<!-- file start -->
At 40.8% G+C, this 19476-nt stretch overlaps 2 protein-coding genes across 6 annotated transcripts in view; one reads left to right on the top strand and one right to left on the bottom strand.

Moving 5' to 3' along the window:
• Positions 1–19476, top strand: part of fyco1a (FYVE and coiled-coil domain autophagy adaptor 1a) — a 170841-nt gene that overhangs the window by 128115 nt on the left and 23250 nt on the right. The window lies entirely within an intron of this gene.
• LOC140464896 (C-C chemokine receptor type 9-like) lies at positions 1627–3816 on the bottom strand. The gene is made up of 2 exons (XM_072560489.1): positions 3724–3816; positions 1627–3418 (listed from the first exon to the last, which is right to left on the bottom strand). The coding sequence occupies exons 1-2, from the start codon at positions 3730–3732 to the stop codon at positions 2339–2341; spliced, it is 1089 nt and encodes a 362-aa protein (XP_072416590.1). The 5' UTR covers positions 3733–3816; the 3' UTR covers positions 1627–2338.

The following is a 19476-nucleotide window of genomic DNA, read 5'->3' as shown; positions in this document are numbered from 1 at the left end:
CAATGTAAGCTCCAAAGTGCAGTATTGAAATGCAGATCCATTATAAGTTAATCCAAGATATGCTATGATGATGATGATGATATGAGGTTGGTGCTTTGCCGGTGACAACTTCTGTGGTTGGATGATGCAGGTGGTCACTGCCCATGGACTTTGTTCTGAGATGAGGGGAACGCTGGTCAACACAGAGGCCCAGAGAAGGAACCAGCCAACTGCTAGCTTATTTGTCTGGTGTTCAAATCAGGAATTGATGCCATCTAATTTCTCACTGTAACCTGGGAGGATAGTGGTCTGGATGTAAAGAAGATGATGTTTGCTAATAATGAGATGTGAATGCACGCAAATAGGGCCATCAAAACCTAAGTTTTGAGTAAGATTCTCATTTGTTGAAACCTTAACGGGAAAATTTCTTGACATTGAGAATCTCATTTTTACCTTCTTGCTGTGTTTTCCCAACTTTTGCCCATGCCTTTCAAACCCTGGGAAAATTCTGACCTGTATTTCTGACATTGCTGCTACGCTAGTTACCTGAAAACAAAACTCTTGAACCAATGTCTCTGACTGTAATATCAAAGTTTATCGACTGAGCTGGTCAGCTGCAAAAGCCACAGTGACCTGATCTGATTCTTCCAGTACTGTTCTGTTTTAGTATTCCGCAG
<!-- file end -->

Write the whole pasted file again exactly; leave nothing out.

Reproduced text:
At 40.8% G+C, this 19476-nt stretch overlaps 2 protein-coding genes across 6 annotated transcripts in view; one reads left to right on the top strand and one right to left on the bottom strand.

Moving 5' to 3' along the window:
• Positions 1–19476, top strand: part of fyco1a (FYVE and coiled-coil domain autophagy adaptor 1a) — a 170841-nt gene that overhangs the window by 128115 nt on the left and 23250 nt on the right. The window lies entirely within an intron of this gene.
• LOC140464896 (C-C chemokine receptor type 9-like) lies at positions 1627–3816 on the bottom strand. The gene is made up of 2 exons (XM_072560489.1): positions 3724–3816; positions 1627–3418 (listed from the first exon to the last, which is right to left on the bottom strand). The coding sequence occupies exons 1-2, from the start codon at positions 3730–3732 to the stop codon at positions 2339–2341; spliced, it is 1089 nt and encodes a 362-aa protein (XP_072416590.1). The 5' UTR covers positions 3733–3816; the 3' UTR covers positions 1627–2338.

The following is a 19476-nucleotide window of genomic DNA, read 5'->3' as shown; positions in this document are numbered from 1 at the left end:
CAATGTAAGCTCCAAAGTGCAGTATTGAAATGCAGATCCATTATAAGTTAATCCAAGATATGCTATGATGATGATGATGATATGAGGTTGGTGCTTTGCCGGTGACAACTTCTGTGGTTGGATGATGCAGGTGGTCACTGCCCATGGACTTTGTTCTGAGATGAGGGGAACGCTGGTCAACACAGAGGCCCAGAGAAGGAACCAGCCAACTGCTAGCTTATTTGTCTGGTGTTCAAATCAGGAATTGATGCCATCTAATTTCTCACTGTAACCTGGGAGGATAGTGGTCTGGATGTAAAGAAGATGATGTTTGCTAATAATGAGATGTGAATGCACGCAAATAGGGCCATCAAAACCTAAGTTTTGAGTAAGATTCTCATTTGTTGAAACCTTAACGGGAAAATTTCTTGACATTGAGAATCTCATTTTTACCTTCTTGCTGTGTTTTCCCAACTTTTGCCCATGCCTTTCAAACCCTGGGAAAATTCTGACCTGTATTTCTGACATTGCTGCTACGCTAGTTACCTGAAAACAAAACTCTTGAACCAATGTCTCTGACTGTAATATCAAAGTTTATCGACTGAGCTGGTCAGCTGCAAAAGCCACAGTGACCTGATCTGATTCTTCCAGTACTGTTCTGTTTTAGTATTCCGCAG